South Korea launches new hybrid submarine designed to bolster underwater defense capabilities
South Korea held a launching ceremony Friday for a 3,000-ton diesel-electric air-independent propulsion submarine designed to bolster underwater defense capabilities, according to the Yonhap.
The vessel is named after Dosan Ahn Chang-ho, one of the nation’s most respected independence activists during the 1910-45 Japanese occupation. Daewoo Shipbuilding & Marine Engineering (DSME) manufactured the next-generation underwater fleet. Dosan’s grandson, Ahn Robert Alan, was also invited to the launch ceremony.
The Defense Acquisition Program Administration (DAPA) signed the submarine manufacturing contract with DSME in 2012, in a bid to enhance the nation’s naval combat prowess by introducing the mid-sized submarine.
The vessel belongs to the first batch of the Korean Submarine (KSS)-III project. Starting from 2020, the Navy will start introducing nine Ahn Chang-ho submarines to replace existing smaller vessels, according to DAPA.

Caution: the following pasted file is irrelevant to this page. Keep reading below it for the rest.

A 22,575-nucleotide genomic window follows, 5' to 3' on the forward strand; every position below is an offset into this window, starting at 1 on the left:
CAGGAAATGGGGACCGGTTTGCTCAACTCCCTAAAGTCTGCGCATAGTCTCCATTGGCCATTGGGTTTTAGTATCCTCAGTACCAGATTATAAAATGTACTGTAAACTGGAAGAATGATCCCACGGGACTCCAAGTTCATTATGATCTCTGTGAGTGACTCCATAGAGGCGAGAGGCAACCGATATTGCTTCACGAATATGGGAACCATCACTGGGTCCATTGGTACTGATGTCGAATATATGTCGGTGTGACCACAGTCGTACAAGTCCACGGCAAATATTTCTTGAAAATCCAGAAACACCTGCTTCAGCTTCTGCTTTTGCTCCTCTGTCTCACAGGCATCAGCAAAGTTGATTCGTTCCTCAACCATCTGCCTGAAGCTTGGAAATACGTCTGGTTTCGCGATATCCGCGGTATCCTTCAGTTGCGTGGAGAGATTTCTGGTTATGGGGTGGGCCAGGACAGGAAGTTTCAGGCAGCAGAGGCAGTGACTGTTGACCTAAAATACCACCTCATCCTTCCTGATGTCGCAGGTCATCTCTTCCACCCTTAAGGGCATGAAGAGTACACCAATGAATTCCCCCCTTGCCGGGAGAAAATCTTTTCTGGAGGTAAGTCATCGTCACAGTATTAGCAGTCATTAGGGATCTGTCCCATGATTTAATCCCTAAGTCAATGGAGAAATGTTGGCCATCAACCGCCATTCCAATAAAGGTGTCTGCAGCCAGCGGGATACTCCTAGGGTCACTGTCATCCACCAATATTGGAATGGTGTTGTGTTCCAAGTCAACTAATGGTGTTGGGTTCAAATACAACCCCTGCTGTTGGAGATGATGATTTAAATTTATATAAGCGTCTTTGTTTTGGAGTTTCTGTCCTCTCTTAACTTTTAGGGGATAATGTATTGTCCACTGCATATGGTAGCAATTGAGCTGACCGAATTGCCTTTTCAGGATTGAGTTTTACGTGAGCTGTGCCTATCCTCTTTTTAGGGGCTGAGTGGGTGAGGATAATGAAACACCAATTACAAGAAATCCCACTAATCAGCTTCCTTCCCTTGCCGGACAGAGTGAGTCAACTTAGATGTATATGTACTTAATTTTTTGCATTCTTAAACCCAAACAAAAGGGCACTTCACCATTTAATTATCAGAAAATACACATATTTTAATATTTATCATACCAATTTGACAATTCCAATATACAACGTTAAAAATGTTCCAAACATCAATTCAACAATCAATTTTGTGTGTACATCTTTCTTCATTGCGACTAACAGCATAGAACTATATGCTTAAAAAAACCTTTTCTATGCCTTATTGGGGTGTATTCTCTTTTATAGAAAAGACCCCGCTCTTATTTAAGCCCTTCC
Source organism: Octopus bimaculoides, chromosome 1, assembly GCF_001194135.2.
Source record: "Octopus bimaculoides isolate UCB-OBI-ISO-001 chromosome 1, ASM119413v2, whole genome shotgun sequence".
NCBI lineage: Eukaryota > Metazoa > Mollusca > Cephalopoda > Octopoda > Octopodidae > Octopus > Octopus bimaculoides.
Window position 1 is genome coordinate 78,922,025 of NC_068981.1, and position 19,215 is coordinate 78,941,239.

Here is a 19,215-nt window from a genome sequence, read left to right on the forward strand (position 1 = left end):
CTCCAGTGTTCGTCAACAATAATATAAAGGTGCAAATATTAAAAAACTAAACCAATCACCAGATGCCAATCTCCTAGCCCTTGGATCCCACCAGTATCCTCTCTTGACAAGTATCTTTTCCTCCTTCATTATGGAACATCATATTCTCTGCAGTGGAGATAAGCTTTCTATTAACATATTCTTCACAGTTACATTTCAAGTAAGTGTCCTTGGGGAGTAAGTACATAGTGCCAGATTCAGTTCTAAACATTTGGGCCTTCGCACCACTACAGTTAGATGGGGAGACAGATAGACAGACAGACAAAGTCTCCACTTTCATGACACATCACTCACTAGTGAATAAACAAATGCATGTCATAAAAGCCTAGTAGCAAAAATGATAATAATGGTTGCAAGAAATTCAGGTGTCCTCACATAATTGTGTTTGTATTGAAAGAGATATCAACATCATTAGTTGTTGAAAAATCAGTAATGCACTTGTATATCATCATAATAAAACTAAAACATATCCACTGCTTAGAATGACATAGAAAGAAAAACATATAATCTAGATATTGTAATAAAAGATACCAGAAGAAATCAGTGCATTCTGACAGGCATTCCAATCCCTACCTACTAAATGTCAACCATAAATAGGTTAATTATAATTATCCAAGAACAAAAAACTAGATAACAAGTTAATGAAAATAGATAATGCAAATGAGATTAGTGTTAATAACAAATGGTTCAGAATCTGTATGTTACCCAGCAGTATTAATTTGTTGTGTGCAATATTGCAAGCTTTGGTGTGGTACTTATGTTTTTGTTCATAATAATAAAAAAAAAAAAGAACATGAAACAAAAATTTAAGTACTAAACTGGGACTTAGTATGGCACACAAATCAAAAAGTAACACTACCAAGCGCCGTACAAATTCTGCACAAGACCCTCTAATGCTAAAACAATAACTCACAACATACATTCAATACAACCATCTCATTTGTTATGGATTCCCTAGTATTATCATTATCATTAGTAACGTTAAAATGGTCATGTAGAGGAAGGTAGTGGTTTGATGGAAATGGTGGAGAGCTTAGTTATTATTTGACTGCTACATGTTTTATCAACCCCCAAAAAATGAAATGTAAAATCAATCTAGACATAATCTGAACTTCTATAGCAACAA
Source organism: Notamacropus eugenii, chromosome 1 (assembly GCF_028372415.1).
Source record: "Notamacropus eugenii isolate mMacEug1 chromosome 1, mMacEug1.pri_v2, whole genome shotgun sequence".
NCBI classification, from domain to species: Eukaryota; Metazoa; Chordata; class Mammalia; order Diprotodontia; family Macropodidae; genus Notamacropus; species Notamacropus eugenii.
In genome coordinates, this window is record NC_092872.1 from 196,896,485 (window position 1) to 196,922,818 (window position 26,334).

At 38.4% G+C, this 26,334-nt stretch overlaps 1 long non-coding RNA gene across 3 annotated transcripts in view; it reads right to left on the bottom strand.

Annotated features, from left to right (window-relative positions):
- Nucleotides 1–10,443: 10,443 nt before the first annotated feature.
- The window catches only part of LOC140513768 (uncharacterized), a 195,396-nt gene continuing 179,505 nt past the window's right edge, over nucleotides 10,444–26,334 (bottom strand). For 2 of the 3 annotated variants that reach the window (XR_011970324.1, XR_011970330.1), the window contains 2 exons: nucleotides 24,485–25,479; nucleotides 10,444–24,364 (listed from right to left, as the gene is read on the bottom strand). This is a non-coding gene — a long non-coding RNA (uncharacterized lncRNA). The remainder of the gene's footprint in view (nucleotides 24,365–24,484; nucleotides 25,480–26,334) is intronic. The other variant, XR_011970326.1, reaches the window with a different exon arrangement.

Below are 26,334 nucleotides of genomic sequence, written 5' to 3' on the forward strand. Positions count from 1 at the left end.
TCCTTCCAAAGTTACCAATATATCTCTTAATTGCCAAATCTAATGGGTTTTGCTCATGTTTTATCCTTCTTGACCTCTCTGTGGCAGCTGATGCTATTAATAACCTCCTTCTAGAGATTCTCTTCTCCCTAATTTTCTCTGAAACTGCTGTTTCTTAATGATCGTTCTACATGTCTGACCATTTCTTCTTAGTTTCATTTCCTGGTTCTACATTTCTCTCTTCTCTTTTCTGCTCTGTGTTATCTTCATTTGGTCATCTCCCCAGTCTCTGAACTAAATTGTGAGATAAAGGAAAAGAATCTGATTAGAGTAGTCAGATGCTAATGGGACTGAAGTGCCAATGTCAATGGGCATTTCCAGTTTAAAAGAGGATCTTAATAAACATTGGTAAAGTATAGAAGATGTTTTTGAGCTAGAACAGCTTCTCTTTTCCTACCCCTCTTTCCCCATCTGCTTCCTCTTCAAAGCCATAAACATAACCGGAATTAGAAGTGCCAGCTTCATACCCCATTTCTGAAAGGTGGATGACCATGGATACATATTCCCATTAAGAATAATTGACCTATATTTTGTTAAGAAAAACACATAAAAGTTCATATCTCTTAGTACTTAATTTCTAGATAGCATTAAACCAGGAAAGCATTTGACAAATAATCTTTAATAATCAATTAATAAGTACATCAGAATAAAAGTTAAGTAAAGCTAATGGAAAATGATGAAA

A group of high-ranking officials ― including President Moon Jae-in and Defense Minister Song Young-moo ― participated in its launch ceremony.
“The launch of the Dosan Ahn Chang-ho submarine displays our capabilities for national defense, and starting with the event, our defense industry will take a big leap forward,” Moon said in a speech while joining the launch ceremony, Friday.
Of note is that the latest submarine has achieved a 76-percent parts localization ratio, a whopping growth from 33 percent during the 1990s when the KSS-I project was underway.
“We are on track to increase the localization ratio for the submarine manufacturing project,” a DAPA official said. “Korea can now manufacture most of the key submarine components ― including the sound navigation and ranging (Sonar) ― without the help of overseas technologies. For upcoming projects, we are going to increase the ratio to hold tighter grip on naval defense capabilities.”
Sonar systems are the most critical and high-tech part of submarines, serving as an ear of underwater fleets. The Navy’s submarines here and abroad use the systems …read more
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